JAYMES WOKE UP cold and disorientated. A chilly wind was blowing against his back and a rock was digging into his side. All around was dark, but as his eyes adjusted he found it turning to shades of grey. He groaned, trying to remember where he was today.
A gust of frigid air washed over him, snatching at his blanket. He grabbed it back out of reflex and pulled it over his face. More air, some rocks, a little dust, then darkness as Rhiddyl landed carefully above him.
“Good morning, Jaymes,” she fluted cheerfully. “I believe spring is finally arriving in these northern latitudes. I saw primroses!”
“Great,” he yawned, sitting up. “Where’s Ember?” He went to push his hair out of his face and encountered bare, waxy skin. It still surprised him every time, but at least it didn’t itch or hurt anymore. The continual cold of the Heighlen had been good for something.
“Not far,” Rhiddyl assured him, nosing through the blankets.
Jaymes rubbed a hand over his heart, feeling the spark of warmth that was his connection to Emberbright, his dragongift. Who even now, so far from Nimbys, so long after the kaz-naghkt attack and his own injuries, slept soundly. No one understood why, but Jaymes wasn’t too worried. For one thing she was starting to warm up, more with every day, and the spark in his chest that connected them together was ever constant.
Focusing on that little flicker of heat, he reached a hand behind him and instantly found his dragonet. Warm to the touch, but not so hot as to raise a sweat. He closed his eyes and searched for the bond that connected them. It was there, he could feel her, he just couldn’t talk to her.
He sighed, opened his eyes and found Rhiddyl peering down her long nose at him, wide eyes worried. She was always so very worried about her passengers, determined not to mess up her big assignment.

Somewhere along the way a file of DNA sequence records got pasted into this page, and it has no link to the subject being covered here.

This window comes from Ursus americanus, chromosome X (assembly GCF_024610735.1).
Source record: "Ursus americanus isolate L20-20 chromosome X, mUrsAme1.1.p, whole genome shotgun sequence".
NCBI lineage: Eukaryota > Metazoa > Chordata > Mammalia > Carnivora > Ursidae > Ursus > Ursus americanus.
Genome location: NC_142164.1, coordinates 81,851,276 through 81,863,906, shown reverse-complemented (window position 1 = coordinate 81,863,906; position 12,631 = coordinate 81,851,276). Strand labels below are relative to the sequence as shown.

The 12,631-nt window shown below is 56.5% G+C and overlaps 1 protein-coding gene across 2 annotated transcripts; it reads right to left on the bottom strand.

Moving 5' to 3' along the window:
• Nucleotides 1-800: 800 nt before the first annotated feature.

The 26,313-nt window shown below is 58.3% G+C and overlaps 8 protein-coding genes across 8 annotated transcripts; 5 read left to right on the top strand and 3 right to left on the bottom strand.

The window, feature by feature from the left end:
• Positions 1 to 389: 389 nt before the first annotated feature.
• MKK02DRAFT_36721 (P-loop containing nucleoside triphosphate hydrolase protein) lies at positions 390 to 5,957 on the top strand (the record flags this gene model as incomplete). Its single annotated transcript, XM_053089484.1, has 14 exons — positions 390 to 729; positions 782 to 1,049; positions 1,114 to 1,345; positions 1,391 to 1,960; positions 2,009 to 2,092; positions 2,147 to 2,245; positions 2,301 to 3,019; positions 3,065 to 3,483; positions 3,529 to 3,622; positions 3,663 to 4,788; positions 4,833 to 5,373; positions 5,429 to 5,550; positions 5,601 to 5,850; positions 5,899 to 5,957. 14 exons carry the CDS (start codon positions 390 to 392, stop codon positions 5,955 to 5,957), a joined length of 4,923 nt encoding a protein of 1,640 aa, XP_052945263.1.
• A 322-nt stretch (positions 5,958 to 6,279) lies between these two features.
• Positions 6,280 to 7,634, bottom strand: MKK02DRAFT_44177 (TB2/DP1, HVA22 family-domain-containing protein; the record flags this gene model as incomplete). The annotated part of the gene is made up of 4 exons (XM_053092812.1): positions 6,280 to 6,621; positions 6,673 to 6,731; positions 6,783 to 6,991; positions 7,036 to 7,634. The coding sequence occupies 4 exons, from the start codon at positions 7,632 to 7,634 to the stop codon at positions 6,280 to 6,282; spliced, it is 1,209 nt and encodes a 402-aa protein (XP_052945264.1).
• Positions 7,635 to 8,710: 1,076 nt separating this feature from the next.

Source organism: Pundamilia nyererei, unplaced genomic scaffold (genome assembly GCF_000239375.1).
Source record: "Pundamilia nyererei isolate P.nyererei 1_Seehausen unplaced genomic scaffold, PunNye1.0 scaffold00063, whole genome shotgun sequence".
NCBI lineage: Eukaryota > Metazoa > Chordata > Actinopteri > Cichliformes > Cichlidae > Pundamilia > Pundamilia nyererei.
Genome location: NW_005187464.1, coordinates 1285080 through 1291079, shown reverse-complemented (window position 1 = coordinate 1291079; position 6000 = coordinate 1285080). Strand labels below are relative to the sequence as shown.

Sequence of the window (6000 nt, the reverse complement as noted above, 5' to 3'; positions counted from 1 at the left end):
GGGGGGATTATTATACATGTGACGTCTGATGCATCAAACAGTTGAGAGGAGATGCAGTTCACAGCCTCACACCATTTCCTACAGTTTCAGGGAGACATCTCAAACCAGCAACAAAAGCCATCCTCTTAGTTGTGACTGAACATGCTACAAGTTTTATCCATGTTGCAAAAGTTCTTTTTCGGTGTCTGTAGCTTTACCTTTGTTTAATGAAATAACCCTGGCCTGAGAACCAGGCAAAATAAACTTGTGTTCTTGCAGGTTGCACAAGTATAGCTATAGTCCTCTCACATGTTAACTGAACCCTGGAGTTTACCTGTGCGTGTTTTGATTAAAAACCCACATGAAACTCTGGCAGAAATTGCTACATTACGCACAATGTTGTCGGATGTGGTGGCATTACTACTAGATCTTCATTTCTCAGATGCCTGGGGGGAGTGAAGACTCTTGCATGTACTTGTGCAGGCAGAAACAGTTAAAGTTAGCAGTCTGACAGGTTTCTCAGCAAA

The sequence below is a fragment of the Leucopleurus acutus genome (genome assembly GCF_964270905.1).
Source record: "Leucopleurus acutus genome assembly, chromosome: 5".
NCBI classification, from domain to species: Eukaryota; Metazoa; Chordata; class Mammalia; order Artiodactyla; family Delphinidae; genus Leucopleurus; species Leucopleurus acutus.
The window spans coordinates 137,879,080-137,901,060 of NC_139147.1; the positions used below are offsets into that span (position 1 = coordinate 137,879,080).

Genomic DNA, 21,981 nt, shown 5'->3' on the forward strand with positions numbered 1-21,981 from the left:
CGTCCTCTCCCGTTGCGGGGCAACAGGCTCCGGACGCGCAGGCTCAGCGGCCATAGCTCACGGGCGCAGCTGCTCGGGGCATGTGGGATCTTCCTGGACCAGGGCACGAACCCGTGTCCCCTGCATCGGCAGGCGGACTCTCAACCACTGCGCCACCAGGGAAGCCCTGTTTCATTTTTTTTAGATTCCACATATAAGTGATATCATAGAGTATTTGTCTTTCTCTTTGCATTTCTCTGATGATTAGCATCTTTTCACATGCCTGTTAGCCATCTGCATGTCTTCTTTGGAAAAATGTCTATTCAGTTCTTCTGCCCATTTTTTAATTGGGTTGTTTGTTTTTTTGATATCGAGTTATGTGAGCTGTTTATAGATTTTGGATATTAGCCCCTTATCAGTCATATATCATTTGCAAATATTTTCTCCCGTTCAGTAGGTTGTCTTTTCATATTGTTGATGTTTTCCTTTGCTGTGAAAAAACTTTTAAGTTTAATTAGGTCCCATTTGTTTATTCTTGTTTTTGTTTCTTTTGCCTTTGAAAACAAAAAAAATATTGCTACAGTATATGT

Jaymes smiled. “Ready to move on?”
Rhiddyl whistled her approval, placed her nose against his belly and lifted him to his feet. “Let’s go!”
* * *
SPRING IN THE Overworld was a strange season, Rhiddyl thought as she waited for Jaymes to finish packing up his camp. When they’d left Nimbys, there had been leaves budding on the trees and flowers increasing in the meadow. The mornings had still been chill, but the frosts had mostly passed and the sky rained water instead of sleet or snow. Yet from the moment she set out on Elder Goryal’s orders, at first carrying both Jaymes and Emberbright as they continued to recover, it felt like she was turning the months back.
The Lowlands had been green and pretty, reminding her of home in the Cleansed Lands. Except it had been cold there too, far colder than she was used to in the fields of her Clanlands. Flying mainly by night to avoid being seen, Rhiddyl had shivered her way beneath the stars, eager to find some high isolated mountains on which to bask again. They’d found those in North Point, Jaymes’ home country, where the peaks were high and the people scattered and scarce. Rhiddyl had been able to travel in daylight then, but even with sunshine constantly shining on her wings, it was still cold. Snow still lay on the ground in many places and sleet fell from the occasional storms they encountered.
By the time they reached the Heighlen, Jaymes was well enough to fly on Argon again, though Rhiddyl still carried Emberbright. Partly to ease the weight on the miryhl, and partly because she enjoyed the company. Even if the little dragonet was constantly sleeping, she liked the feeling of warmth cradled against her chest.
It snowed in the Heighlen during spring. The trees up there were evergreen and shrouded in whiteness. Rhiddyl couldn’t remember a time when she’d been so cold. Yet there was beauty in the bleakness. Sharp mountains that rose up like blades between glaciers, which creaked and groaned and cracked as they chewed their slow, inexorable way through rock and stone. Storms came more frequently, meaning Rhiddyl often had to carry all of her companions - Argon included - or find some place of shelter where she could huddle them all beneath a wing. When the sun did shine it was piercingly bright but did little to warm the blood. The only thing that did that was moving.